• Chef Analiese Gregory relocated to rural Tasmania where she explores, fishes, hunts, forages and cares for the land. (Supplied)Source: Supplied
Family dinners and childhood holidays shaped this Tasmanian chef's food philosophy.
By
Melissa Woodley

18 Nov 2021 - 10:45 AM  UPDATED 18 Nov 2021 - 9:36 AM

--- Explore life at the bottom of the world in Tasmania in A Girl's Guide to Hunting, Fishing and Wild Cooking with Analiese Gregory, 8.30pm Thursdays from 18 November on SBS Food and SBS On Demand. ---

 

Ingredients straight from the source and dishes inspired by nature's bounty are what chef, Analiese Gregory, is all about. Living in the wild landscape of rural Tasmania, Gregory has built a reputation for her talents in foraging, fishing, hunting and fermenting. But to understand what inspired this lifestyle, we must revisit her childhood.

Born in New Zealand to a Chinese-Dutch mother and Welsh father, Gregory grew up eating a "curious mix" of cuisines. 

"Dinner was a very modernish mix of things," Gregory recalls. "Occasionally we'd eat things that normal Kiwis would eat, like roast vegetables. Then other times it would be pan-fried flounder with oyster sauce, or we'd have pork buns after school."

Gregory's mother cooked Cantonese dishes that were predominantly rice based, including congee for breakfast and stir-fries for dinner. Whereas, her father, who was a professional chef, enjoyed experimenting with exotic ingredients and modern techniques. 

"Mealtime was a serious time and we learned about that quite early," Gregory says. "We would lay the table, sit down and all have dinner together. My mum was very hard on table manners, like no elbows on the table and not crossing your chopsticks because it's bad luck in China."

Gregory has carried these superstitions and table manners with her across the globe. After graduating from high school, she moved to London to work for her chef father. This led to stints in some of the world's most acclaimed restaurants, including London's The Ledbury, south France's Bras, and Sydney's Quay

Each experience was pivotal in shaping Gregory's career, but her great aunt's and grandmother's humble kitchens were where this food journey truly began. 

"Every time that my great-aunt Fay looked after me, she always provided a cooking lesson. We would make Chinese pork buns or a steamboat or birds nest soup," Gregory recalls. "She would find a recipe and go through it with me and talk to me about all the different ingredients."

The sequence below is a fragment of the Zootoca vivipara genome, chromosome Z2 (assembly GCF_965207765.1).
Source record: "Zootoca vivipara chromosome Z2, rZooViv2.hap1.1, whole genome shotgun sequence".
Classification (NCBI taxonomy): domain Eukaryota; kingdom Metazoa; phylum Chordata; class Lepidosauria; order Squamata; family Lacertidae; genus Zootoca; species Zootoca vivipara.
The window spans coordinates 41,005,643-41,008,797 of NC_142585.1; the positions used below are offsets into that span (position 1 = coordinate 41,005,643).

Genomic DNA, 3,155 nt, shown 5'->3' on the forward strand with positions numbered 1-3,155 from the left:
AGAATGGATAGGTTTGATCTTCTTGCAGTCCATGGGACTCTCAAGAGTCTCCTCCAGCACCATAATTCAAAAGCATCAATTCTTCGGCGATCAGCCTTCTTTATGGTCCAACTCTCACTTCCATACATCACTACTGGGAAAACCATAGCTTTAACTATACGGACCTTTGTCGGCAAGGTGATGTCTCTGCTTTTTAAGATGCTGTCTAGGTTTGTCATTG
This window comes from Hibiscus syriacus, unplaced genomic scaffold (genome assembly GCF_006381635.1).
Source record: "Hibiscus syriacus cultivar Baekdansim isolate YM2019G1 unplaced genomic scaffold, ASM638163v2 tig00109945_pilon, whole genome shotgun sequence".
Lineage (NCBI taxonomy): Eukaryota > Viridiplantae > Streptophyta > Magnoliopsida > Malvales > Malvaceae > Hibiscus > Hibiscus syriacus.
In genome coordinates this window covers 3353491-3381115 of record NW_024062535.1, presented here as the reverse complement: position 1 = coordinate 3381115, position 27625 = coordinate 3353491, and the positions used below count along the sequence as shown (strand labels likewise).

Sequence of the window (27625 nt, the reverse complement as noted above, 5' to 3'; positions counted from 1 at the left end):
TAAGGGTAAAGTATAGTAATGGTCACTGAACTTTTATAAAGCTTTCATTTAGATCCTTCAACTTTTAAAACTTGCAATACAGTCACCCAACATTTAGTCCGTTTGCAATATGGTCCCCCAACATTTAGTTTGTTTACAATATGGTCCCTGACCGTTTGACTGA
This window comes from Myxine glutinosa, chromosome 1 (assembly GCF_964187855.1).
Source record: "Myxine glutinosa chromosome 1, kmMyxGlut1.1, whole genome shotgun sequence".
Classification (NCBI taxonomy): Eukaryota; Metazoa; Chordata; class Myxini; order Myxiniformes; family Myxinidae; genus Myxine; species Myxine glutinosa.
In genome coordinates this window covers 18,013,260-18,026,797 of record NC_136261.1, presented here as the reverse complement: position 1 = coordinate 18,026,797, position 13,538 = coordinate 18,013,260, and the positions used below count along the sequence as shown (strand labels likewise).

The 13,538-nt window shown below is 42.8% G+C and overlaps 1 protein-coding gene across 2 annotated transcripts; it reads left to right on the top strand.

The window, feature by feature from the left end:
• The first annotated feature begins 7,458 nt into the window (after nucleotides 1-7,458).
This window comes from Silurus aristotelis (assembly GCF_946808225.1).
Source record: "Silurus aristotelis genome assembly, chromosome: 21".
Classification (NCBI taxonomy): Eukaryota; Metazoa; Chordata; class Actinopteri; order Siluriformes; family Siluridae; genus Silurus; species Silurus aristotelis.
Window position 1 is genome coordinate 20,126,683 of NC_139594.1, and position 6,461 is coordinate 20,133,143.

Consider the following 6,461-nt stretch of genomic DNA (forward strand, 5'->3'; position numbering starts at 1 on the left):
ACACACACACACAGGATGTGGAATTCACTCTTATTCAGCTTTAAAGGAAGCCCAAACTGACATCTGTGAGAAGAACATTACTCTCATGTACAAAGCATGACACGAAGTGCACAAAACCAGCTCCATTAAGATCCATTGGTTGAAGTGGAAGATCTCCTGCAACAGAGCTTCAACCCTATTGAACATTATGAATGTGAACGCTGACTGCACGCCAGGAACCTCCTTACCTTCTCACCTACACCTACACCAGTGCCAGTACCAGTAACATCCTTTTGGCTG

Whereas, her grandmother, Ina, Fay's sister, was more haphazard. "She'd still cook some Cantonese food, but she had a Dutch husband, so it'd be stir-fries, followed by stroopwafels and salted liquorice."

Although Gregory wasn't aware at the time, these kitchen lessons encouraged her to explore her Cantonese heritage. 

"I've learned to become proud of my culture as opposed to thinking it's something that I need to hide or pretend wasn't there,” she says. "I'm pleased now about my knowledge of Cantonese food and that my family exposed me to so many things because it made me more open to different cuisines."

Gregory now enjoys cooking dishes like mapo tofu or winter melon soup, and varies them using recipes that her Chinese elders have passed down.

"I used to feel like restaurant food was one thing and the food I cooked at home was something else, and they were very far apart," she reflects. "It's only been in the last five years that I've been able to bring all the different influences on me closer together and I'm happiest when I manage to combine different things from different cultures into a dish that still feels harmonious."

In 2019, Gregory hung up her chef whites and relocated to rural Tasmanian so that she could spend more time connecting with nature. Each day is an adventure at her Huon Valley hideaway, and she splits her time between exploring, fishing, hunting, foraging and caring for the land. 

"I'm happiest when I manage to combine different things from different cultures into a dish that still feels harmonious."

Revisiting Gregory's youth provides a better understanding of her compulsion to constantly explore. Many of her best childhood memories are of adventures at her family's dairy farm in Matamata, Waikato, in New Zealand.

"I was always out running around the fields, building tree houses, and picking plants," she recalls. "Like, the minute I found out that nasturtiums were edible, I was out making a salad from the nasturtium in the garden."

Learning how to care for plants and animals has helped Gregory thrive on her farm. Her fishing talent is also a product of her youth.

"Once a year in New Zealand, my family would go to Lake Taupō and go trout fishing," she explains. "My parents would try and teach us to fish and then when I got a bit older, I taught myself to smoke fish. So, I would be smoking trout and setting off the fire alarms in our little motel units every year."

As host of SBS Food's A Girl's Guide to Hunting, Fishing, and Wild Cooking, Gregory hopes to encourage Australians to get more in touch with nature and celebrate seasonal eating.

"Those things have enriched my life so I feel like they could also potentially do the same for other people," she says.

Love the story? Follow the author Melissa Woodley here: Instagram @sporkdiaries.

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